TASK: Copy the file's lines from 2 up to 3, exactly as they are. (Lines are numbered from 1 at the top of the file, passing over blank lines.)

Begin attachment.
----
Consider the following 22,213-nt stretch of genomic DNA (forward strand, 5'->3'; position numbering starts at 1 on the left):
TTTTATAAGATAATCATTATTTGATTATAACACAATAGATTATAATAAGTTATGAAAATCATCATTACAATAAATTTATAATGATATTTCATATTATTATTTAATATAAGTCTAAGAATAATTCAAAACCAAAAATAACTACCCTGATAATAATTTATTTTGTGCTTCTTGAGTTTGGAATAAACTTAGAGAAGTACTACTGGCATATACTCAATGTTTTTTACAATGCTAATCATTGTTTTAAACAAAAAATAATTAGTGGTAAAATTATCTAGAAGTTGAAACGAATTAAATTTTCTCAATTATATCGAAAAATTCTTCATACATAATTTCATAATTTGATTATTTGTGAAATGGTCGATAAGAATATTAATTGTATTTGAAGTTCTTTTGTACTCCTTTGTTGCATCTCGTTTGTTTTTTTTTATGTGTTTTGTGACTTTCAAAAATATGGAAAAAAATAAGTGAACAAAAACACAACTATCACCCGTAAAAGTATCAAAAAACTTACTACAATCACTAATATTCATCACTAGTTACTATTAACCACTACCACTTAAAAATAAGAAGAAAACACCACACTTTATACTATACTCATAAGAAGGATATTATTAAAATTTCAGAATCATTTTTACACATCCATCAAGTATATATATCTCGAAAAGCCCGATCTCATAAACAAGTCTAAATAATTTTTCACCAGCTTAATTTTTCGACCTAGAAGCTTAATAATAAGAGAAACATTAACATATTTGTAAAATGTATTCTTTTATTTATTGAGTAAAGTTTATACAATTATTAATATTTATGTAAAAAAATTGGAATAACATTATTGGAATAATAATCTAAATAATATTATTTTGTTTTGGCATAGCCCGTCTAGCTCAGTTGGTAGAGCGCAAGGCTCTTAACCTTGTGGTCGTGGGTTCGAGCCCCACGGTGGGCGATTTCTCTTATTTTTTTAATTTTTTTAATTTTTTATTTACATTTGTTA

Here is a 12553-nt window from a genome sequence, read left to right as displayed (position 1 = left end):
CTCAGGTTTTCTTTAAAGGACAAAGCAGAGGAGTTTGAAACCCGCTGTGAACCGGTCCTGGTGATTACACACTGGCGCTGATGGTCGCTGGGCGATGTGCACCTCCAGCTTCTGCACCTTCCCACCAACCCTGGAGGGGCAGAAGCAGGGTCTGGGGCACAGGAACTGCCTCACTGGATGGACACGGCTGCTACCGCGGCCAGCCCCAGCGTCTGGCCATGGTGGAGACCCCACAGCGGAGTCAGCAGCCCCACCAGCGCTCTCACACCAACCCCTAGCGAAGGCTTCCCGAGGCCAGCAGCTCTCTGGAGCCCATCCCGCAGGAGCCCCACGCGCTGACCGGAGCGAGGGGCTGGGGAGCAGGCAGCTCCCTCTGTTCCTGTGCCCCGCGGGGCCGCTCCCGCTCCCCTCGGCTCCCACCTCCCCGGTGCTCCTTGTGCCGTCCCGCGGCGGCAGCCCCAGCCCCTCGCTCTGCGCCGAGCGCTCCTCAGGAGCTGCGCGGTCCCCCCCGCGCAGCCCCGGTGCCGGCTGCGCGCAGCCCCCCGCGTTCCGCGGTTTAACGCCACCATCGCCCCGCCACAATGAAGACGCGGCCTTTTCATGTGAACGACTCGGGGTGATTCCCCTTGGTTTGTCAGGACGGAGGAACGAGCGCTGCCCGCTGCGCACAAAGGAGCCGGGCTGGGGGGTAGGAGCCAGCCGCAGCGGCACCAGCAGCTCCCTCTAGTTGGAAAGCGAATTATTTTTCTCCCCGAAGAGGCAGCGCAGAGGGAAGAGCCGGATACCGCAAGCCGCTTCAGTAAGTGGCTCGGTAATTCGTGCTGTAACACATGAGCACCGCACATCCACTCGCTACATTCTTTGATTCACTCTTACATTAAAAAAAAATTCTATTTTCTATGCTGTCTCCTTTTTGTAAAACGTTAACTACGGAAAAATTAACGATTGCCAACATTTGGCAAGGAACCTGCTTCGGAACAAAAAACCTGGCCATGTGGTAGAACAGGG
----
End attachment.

TTTTATAAGATAATCATTATTTGATTATAACACAATAGATTATAATAAGTTATGAAAATCATCATTACAATAAATTTATAATGATATTTCATATTATTATTTAATATAAGTCTAAGAATAATTCAAAACCAAAAATAACTACCCTGATAATAATTTATTTTGTGCTTCTTGAGTTTGGAATAAACTTAGAGAAGTACTACTGGCATATACTCAATGTTTTTTACAATGCTAATCATTGTTTTAAACAAAAAATAATTAGTGGTAAAATTATCTAGAAGTTGAAACGAATTAAATTTTCTCAATTATATCGAAAAATTCTTCATACATAATTTCATAATTTGATTATTTGTGAAATGGTCGATAAGAATATTAATTGTATTTGAAGTTCTTTTGTACTCCTTTGTTGCATCTCGTTTGTTTTTTTTTATGTGTTTTGTGACTTTCAAAAATATGGAAAAAAATAAGTGAACAAAAACACAACTATCACCCGTAAAAGTATCAAAAAACTTACTACAATCACTAATATTCATCACTAGTTACTATTAACCACTACCACTTAAAAATAAGAAGAAAACACCACACTTTATACTATACTCATAAGAAGGATATTATTAAAATTTCAGAATCATTTTTACACATCCATCAAGTATATATATCTCGAAAAGCCCGATCTCATAAACAAGTCTAAATAATTTTTCACCAGCTTAATTTTTCGACCTAGAAGCTTAATAATAAGAGAAACATTAACATATTTGTAAAATGTATTCTTTTATTTATTGAGTAAAGTTTATACAATTATTAATATTTATGTAAAAAAATTGGAATAACATTATTGGAATAATAATCTAAATAATATTATTTTGTTTTGGCATAGCCCGTCTAGCTCAGTTGGTAGAGCGCAAGGCTCTTAACCTTGTGGTCGTGGGTTCGAGCCCCACGGTGGGCGATTTCTCTTATTTTTTTAATTTTTTTAATTTTTTATTTACATTTGTTA

Here is a 12553-nt window from a genome sequence, read left to right as displayed (position 1 = left end):